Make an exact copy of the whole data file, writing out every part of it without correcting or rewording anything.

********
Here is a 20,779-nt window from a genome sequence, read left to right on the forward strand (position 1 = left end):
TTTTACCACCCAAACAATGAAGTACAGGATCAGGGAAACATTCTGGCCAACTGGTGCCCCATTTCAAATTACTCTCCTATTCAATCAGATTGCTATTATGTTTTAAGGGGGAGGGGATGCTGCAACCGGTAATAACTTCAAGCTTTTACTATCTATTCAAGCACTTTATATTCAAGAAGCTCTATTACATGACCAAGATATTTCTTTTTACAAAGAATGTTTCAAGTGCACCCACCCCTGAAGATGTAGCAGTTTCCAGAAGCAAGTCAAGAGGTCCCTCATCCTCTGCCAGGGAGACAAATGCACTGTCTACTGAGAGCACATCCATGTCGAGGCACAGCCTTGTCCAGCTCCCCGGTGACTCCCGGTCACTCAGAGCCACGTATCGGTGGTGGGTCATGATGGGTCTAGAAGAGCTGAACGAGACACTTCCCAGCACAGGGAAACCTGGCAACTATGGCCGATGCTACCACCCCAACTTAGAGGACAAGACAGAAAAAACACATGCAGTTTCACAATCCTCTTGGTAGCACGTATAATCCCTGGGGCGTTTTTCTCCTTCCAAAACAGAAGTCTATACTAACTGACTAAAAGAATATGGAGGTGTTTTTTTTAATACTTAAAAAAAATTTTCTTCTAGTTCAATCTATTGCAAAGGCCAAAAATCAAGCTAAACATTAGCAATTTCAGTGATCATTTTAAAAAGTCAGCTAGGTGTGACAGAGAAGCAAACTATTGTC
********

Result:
Here is a 20,779-nt window from a genome sequence, read left to right on the forward strand (position 1 = left end):
TTTTACCACCCAAACAATGAAGTACAGGATCAGGGAAACATTCTGGCCAACTGGTGCCCCATTTCAAATTACTCTCCTATTCAATCAGATTGCTATTATGTTTTAAGGGGGAGGGGATGCTGCAACCGGTAATAACTTCAAGCTTTTACTATCTATTCAAGCACTTTATATTCAAGAAGCTCTATTACATGACCAAGATATTTCTTTTTACAAAGAATGTTTCAAGTGCACCCACCCCTGAAGATGTAGCAGTTTCCAGAAGCAAGTCAAGAGGTCCCTCATCCTCTGCCAGGGAGACAAATGCACTGTCTACTGAGAGCACATCCATGTCGAGGCACAGCCTTGTCCAGCTCCCCGGTGACTCCCGGTCACTCAGAGCCACGTATCGGTGGTGGGTCATGATGGGTCTAGAAGAGCTGAACGAGACACTTCCCAGCACAGGGAAACCTGGCAACTATGGCCGATGCTACCACCCCAACTTAGAGGACAAGACAGAAAAAACACATGCAGTTTCACAATCCTCTTGGTAGCACGTATAATCCCTGGGGCGTTTTTCTCCTTCCAAAACAGAAGTCTATACTAACTGACTAAAAGAATATGGAGGTGTTTTTTTTAATACTTAAAAAAAATTTTCTTCTAGTTCAATCTATTGCAAAGGCCAAAAATCAAGCTAAACATTAGCAATTTCAGTGATCATTTTAAAAAGTCAGCTAGGTGTGACAGAGAAGCAAACTATTGTC